Mike Isaac

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Instagram Adds Web Embedding in Bid for Real-Time Relevance

instagram3_systrom1The real-time battle rages on.

Instagram on Wednesday announced the latest in a string of recent updates, now allowing users to embed videos and photos taken with the photo-sharing application on sites across the Web. Simply cut and paste the embed text from an Instagram page to your blog, and the video will appear on your page after publishing.

On the one hand, it’s not a revolutionary feature. Web embeds have been available for all sorts of media — including the Twitter-owned Vine, ostensibly Instagram’s most viable video competitor — for quite some time. It’s a simple way to push distribution of your media on other sites across the Web, especially helpful if your own site isn’t a primary, go-to destination in and of itself.

But this isn’t just a distribution play, or even an affront simply to Vine. Instagram wants to own “real time,” a space long ago staked out by Twitter as the go-to option for global discussion on an event when it’s happening. The Boston Marathon bombings, the Oscars, a tornado on the ground — they’re all moments that require a fast, lightweight tool to capture them. And when those moments are captured well, much of the world’s attention can focus on them.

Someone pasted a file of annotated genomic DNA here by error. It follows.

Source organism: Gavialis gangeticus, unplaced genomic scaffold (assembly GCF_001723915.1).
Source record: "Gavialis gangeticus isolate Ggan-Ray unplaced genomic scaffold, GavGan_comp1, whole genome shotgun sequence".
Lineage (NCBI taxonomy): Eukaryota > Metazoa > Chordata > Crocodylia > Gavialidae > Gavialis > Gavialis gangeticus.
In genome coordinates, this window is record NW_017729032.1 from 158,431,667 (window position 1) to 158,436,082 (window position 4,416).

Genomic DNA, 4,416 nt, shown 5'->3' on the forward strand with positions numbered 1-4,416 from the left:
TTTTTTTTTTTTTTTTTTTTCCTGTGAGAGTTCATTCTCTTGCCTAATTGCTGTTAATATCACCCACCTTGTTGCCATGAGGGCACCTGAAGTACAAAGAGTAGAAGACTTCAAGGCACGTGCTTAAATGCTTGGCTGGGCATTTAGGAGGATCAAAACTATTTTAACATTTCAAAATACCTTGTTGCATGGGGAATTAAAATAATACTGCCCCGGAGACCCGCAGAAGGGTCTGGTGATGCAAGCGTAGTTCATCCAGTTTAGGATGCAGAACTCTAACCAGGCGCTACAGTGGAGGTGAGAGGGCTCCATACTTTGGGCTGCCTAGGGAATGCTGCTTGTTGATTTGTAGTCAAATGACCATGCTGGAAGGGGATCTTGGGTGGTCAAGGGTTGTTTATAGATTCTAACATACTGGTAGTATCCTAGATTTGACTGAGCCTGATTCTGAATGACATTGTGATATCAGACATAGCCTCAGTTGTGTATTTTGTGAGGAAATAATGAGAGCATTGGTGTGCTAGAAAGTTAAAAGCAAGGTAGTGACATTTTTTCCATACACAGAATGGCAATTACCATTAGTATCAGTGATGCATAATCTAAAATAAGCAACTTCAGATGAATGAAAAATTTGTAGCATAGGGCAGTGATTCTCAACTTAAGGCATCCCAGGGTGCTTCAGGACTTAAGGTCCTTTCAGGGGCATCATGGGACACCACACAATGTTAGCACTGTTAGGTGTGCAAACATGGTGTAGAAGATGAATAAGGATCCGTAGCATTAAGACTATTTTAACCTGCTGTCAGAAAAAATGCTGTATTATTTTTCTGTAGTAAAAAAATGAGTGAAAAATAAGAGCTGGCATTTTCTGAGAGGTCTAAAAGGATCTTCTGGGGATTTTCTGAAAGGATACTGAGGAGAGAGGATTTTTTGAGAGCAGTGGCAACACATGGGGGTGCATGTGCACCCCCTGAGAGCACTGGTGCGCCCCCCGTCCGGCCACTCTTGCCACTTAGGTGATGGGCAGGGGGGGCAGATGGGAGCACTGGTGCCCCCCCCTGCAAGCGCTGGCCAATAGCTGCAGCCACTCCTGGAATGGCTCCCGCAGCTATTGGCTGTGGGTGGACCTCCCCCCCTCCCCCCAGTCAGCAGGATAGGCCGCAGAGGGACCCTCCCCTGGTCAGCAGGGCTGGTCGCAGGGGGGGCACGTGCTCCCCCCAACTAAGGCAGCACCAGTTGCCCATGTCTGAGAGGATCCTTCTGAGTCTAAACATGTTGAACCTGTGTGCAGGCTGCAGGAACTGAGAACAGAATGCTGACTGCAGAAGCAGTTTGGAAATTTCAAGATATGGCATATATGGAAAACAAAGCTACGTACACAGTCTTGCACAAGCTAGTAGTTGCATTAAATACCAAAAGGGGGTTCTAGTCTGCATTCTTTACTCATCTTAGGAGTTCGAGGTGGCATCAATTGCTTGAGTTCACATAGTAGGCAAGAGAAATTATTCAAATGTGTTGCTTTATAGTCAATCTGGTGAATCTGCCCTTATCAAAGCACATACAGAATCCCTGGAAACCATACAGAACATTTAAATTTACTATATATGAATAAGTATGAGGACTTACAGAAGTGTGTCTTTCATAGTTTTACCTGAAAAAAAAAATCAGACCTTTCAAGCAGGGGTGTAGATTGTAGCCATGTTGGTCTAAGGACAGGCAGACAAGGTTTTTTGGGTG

For now, Twitter’s supremacy in this field is unquestionable. Short message blasts sent out by whoever is on the ground at an event have been the perfect way of capturing what’s going on, fast.

Instagram, however, has made the case that it is even better for capturing those moments due to the nature of its medium. While Twitter text is somewhat universal — barring translatable text, that is (which Twitter is currently working on) — a photo is understandable across all cultures. That’s a big competitive advantage.

And the Instagram app — not the Facebook app — is far and away the closest tool Facebook has to competing with Twitter’s real-time nature.

So now the ideal places to make “real time” synonymous with each service are the organizations that the public has traditionally gone to for what’s happening in the world: News orgs. Convince journalists to embed tweets, videos and photos into their stories, and readers will begin to realize the value each service has in capturing moments in real time.

Twitter already has a leg up here, with an entire wing (albeit a small one) dedicated to pitching journalists and working with them to embed tweets and Vines into their stories. But in the future, Instagram plans to focus on this, as well. Expect dueling pictures and photos in your news stories in the near term.

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